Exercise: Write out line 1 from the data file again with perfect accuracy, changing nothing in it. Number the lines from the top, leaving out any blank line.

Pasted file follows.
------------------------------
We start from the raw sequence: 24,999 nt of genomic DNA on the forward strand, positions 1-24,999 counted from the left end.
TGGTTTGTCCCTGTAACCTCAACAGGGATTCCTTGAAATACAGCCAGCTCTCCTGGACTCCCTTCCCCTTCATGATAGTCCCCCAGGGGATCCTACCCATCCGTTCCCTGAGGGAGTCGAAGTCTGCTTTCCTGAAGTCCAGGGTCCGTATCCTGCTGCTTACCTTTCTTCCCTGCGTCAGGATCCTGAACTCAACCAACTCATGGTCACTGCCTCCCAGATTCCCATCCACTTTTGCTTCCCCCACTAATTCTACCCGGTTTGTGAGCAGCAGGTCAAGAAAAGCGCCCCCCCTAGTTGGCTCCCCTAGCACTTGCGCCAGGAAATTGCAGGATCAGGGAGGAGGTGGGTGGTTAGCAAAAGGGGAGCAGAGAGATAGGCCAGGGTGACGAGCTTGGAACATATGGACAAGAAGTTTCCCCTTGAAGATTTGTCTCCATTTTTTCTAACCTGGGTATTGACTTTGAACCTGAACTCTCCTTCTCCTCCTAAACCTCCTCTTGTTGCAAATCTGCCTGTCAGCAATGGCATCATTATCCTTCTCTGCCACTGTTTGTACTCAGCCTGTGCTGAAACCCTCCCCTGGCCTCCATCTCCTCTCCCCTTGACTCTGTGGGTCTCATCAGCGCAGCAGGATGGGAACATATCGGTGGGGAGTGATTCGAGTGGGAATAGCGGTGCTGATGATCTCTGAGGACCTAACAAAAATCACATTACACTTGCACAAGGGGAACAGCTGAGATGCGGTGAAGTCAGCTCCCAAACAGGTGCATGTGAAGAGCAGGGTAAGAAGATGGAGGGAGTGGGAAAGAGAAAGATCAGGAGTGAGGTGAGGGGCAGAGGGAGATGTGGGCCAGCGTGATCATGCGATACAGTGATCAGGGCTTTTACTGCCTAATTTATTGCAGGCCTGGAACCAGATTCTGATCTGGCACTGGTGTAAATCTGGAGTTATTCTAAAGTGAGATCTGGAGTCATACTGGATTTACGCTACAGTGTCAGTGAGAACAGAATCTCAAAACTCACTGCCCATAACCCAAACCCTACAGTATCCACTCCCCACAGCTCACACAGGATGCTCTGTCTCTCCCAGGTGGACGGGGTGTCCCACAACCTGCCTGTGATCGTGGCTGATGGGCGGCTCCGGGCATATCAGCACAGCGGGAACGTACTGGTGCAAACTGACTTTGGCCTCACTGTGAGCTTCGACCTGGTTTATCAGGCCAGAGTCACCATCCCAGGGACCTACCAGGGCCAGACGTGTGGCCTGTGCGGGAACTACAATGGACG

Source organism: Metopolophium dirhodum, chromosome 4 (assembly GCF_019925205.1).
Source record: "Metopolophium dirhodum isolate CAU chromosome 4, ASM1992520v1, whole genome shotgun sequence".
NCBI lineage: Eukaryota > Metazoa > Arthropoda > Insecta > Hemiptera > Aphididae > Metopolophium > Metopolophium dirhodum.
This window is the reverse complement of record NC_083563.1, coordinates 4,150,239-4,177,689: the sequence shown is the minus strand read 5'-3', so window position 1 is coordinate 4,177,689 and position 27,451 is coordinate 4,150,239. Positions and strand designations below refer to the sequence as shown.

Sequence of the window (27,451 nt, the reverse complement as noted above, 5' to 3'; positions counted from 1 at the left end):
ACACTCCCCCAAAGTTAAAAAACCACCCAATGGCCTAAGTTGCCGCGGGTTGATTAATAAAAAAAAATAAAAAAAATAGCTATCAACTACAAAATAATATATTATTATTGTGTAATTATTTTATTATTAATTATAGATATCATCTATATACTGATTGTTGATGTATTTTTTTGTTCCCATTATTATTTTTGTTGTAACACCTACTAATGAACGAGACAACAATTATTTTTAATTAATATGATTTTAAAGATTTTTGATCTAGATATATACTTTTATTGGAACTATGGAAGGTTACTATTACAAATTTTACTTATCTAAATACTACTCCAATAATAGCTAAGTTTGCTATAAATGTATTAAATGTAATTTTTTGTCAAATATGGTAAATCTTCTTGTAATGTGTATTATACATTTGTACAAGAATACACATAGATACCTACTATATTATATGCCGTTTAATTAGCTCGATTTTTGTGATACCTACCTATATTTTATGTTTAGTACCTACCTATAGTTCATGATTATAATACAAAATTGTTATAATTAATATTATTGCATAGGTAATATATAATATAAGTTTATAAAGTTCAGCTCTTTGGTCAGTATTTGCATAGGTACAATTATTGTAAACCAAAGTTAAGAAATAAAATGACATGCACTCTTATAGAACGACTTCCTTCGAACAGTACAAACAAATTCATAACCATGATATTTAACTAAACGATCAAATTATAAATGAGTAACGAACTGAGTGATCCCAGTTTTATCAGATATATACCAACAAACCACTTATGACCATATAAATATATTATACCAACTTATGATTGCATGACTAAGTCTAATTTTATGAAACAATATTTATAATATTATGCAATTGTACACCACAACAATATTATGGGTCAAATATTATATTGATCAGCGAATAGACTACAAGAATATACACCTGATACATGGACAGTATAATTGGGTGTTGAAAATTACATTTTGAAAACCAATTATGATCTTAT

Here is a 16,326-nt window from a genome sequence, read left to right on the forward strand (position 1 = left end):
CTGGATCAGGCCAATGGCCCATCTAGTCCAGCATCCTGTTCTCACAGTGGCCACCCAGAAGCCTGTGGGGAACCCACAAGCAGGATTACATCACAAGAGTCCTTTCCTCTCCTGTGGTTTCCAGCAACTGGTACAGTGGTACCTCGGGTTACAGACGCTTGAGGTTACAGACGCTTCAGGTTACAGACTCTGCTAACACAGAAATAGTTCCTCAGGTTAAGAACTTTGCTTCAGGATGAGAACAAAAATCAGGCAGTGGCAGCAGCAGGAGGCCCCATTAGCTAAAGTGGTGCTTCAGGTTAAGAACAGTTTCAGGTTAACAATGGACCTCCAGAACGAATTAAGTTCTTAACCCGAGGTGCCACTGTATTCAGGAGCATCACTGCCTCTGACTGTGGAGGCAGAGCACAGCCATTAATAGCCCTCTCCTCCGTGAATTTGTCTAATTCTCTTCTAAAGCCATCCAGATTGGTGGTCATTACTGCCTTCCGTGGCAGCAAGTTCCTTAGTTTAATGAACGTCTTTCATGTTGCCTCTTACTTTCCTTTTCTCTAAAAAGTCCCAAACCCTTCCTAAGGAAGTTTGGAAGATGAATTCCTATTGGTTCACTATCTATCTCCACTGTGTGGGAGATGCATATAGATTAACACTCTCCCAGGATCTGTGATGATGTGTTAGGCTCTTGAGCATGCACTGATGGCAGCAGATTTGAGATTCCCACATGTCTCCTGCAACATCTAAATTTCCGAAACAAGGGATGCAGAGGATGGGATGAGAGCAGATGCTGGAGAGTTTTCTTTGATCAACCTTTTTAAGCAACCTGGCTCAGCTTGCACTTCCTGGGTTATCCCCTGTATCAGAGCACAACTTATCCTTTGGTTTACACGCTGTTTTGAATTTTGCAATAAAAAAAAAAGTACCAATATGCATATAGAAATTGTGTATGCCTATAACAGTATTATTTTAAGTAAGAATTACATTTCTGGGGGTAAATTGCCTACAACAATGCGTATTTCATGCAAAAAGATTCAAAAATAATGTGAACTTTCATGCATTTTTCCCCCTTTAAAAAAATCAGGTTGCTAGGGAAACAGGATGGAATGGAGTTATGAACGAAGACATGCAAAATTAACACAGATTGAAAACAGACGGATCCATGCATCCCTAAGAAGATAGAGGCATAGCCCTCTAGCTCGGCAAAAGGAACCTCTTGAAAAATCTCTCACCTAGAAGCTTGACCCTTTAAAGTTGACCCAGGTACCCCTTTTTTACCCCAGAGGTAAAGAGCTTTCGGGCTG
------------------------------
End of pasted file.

We start from the raw sequence: 24,999 nt of genomic DNA on the forward strand, positions 1-24,999 counted from the left end.